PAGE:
I am a historian and philosopher of knowledge specializing in a cultural history of economics and psychology. My methodological interests gravitate towards historical epistemology, intersectional analysis, and historical semantics. I am active in two areas of research – the first focuses on the economic Enlightenment in the 18th and 19th century Germanophone world. My first book Der denkende Landwirt (“The farmer as Thinker”) was published by Böhlau in 2020. It examines the intricate relationships between knowledge, economy, and society in a ubiquitous and yet little researched field of practice: agriculture. I have several articles published or underway which trace the transformations of agrarian economic knowledge under conditions of early modern social inequality. My second focus lies on the history of psychology in the 20th century. I am currently working on a book on the global circulation of psycho-techniques in the second half of the 20th century, specifically exploring the polyvalent usage of psychological management training in economic settings across the Iron Curtain, between liberalism and socialism.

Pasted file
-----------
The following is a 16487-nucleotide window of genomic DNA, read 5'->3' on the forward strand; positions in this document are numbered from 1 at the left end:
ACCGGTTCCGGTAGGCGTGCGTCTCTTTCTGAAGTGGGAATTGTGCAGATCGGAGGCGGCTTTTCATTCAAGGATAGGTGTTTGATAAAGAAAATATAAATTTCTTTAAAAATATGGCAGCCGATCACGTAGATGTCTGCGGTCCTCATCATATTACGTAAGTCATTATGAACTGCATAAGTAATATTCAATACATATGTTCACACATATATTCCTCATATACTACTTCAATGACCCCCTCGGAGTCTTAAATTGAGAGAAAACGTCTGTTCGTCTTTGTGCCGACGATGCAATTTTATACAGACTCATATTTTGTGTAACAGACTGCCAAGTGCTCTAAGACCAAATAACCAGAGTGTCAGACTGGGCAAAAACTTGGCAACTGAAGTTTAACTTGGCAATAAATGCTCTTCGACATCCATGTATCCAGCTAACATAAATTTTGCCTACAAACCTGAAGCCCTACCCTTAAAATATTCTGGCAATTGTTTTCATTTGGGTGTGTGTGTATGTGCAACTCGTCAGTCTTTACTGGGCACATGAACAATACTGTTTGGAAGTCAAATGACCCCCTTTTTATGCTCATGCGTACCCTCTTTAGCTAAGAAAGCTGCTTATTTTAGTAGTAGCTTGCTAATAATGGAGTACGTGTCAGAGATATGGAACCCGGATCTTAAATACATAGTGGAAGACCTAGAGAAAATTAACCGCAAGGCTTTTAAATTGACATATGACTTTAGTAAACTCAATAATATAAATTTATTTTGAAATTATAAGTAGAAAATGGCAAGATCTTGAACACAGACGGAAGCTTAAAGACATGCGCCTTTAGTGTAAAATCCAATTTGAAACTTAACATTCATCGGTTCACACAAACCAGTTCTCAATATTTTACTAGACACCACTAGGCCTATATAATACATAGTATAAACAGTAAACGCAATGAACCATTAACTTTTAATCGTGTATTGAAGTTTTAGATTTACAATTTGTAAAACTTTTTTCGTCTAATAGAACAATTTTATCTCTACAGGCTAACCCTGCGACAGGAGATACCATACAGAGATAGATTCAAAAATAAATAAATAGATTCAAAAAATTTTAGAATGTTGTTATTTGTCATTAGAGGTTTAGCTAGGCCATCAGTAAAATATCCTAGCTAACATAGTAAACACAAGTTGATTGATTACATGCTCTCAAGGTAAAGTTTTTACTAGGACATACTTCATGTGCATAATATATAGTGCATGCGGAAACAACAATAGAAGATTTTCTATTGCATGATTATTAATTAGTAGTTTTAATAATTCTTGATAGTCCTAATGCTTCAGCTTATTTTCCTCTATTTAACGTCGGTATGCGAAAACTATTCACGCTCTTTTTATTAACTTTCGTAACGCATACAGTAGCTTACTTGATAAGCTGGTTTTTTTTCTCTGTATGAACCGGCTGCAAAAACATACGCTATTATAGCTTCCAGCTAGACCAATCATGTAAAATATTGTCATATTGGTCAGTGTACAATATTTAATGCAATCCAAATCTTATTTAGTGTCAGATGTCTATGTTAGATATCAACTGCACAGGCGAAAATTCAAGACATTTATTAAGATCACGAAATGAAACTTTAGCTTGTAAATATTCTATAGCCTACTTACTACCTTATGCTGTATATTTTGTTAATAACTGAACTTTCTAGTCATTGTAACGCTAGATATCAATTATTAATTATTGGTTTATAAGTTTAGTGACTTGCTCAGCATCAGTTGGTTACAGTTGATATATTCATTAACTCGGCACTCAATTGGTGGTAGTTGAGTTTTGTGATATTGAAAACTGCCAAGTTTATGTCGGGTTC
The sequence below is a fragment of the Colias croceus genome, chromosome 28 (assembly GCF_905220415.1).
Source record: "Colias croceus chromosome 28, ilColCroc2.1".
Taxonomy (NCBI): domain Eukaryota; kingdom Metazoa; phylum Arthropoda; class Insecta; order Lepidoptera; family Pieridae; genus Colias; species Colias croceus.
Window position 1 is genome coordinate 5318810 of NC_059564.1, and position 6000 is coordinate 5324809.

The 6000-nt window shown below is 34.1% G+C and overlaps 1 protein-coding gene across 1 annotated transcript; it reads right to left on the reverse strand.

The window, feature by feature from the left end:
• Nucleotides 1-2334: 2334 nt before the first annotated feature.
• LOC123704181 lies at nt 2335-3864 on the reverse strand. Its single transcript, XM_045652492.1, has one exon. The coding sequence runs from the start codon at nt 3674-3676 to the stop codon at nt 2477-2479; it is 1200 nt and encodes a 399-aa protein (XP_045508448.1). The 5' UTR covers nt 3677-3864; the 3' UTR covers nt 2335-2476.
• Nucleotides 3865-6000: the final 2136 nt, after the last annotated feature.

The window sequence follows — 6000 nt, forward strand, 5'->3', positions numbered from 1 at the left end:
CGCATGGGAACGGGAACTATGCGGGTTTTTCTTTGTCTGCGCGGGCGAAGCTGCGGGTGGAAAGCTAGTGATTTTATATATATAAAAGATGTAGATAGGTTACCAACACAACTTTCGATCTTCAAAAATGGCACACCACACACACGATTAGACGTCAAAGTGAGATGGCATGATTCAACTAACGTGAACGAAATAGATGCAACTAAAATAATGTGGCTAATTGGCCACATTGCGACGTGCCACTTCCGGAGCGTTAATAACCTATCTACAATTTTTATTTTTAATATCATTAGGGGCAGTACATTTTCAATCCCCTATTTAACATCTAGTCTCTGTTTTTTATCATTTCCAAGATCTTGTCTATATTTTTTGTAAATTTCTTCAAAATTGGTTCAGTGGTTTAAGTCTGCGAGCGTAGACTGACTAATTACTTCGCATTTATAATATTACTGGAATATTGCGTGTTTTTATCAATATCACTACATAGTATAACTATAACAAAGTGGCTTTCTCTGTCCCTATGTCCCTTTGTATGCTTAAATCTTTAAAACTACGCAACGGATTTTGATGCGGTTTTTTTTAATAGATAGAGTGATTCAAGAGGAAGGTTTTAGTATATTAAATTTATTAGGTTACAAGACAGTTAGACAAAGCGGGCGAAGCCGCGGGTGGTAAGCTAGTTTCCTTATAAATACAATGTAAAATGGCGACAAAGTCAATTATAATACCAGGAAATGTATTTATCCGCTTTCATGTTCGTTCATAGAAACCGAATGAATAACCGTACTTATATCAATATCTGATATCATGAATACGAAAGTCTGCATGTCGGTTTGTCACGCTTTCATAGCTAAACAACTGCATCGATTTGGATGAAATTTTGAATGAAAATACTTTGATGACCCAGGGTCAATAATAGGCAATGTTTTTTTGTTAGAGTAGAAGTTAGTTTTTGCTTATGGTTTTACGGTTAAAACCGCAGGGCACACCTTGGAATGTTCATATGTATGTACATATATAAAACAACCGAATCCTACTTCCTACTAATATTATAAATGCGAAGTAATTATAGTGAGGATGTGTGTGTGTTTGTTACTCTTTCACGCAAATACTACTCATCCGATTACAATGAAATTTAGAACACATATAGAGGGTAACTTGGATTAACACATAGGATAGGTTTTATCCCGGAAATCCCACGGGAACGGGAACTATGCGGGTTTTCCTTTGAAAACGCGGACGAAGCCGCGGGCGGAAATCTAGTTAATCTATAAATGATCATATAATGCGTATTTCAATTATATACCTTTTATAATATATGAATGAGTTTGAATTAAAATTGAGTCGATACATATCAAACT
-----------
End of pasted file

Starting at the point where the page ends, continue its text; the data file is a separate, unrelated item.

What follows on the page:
I am a founding member of the GWMT group Forum for the History of the Human Sciences which advocates the history of disciplines such as psychology, economy, and sociology in the German history if science community.
Project on ‘technologies of the self’ under state socialism, the case of psychological leadership training in East German Industrialism 1960s-90s (funded by DFG – German Research Council).
Teaching: Self Care vs. Civil Duty (2022), with Michael Cotterell.
The psychological humanities (2021/22), with Andreas Häckermann.
2022: Visiting Researcher at the IHPST, University of Toronto, and the HTC of psychology program at York University, Toronto.